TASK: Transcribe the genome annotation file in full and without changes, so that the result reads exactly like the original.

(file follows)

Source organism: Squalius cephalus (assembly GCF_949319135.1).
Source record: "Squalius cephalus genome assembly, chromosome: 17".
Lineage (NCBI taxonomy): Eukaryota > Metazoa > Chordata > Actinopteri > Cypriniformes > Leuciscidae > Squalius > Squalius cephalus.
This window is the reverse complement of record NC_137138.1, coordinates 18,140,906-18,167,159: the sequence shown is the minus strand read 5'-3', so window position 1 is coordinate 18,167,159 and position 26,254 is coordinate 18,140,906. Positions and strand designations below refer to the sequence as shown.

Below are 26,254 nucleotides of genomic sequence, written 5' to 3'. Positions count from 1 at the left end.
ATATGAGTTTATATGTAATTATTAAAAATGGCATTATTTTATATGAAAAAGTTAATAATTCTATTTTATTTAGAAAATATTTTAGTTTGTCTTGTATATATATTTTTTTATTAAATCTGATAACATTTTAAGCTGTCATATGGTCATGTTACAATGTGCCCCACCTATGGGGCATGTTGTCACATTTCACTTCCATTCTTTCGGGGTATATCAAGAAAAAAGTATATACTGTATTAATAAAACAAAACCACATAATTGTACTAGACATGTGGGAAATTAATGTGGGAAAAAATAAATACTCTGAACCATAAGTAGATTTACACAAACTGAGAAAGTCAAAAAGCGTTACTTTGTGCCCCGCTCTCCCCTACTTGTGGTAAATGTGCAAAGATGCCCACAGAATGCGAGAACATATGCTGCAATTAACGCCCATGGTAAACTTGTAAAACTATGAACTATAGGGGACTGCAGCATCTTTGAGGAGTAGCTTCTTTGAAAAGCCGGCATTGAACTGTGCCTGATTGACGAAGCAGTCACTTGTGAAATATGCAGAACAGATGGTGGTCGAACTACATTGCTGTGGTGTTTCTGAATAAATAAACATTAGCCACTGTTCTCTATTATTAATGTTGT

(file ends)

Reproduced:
Source organism: Squalius cephalus (assembly GCF_949319135.1).
Source record: "Squalius cephalus genome assembly, chromosome: 17".
Lineage (NCBI taxonomy): Eukaryota > Metazoa > Chordata > Actinopteri > Cypriniformes > Leuciscidae > Squalius > Squalius cephalus.
This window is the reverse complement of record NC_137138.1, coordinates 18,140,906-18,167,159: the sequence shown is the minus strand read 5'-3', so window position 1 is coordinate 18,167,159 and position 26,254 is coordinate 18,140,906. Positions and strand designations below refer to the sequence as shown.

Below are 26,254 nucleotides of genomic sequence, written 5' to 3'. Positions count from 1 at the left end.
ATATGAGTTTATATGTAATTATTAAAAATGGCATTATTTTATATGAAAAAGTTAATAATTCTATTTTATTTAGAAAATATTTTAGTTTGTCTTGTATATATATTTTTTTATTAAATCTGATAACATTTTAAGCTGTCATATGGTCATGTTACAATGTGCCCCACCTATGGGGCATGTTGTCACATTTCACTTCCATTCTTTCGGGGTATATCAAGAAAAAAGTATATACTGTATTAATAAAACAAAACCACATAATTGTACTAGACATGTGGGAAATTAATGTGGGAAAAAATAAATACTCTGAACCATAAGTAGATTTACACAAACTGAGAAAGTCAAAAAGCGTTACTTTGTGCCCCGCTCTCCCCTACTTGTGGTAAATGTGCAAAGATGCCCACAGAATGCGAGAACATATGCTGCAATTAACGCCCATGGTAAACTTGTAAAACTATGAACTATAGGGGACTGCAGCATCTTTGAGGAGTAGCTTCTTTGAAAAGCCGGCATTGAACTGTGCCTGATTGACGAAGCAGTCACTTGTGAAATATGCAGAACAGATGGTGGTCGAACTACATTGCTGTGGTGTTTCTGAATAAATAAACATTAGCCACTGTTCTCTATTATTAATGTTGT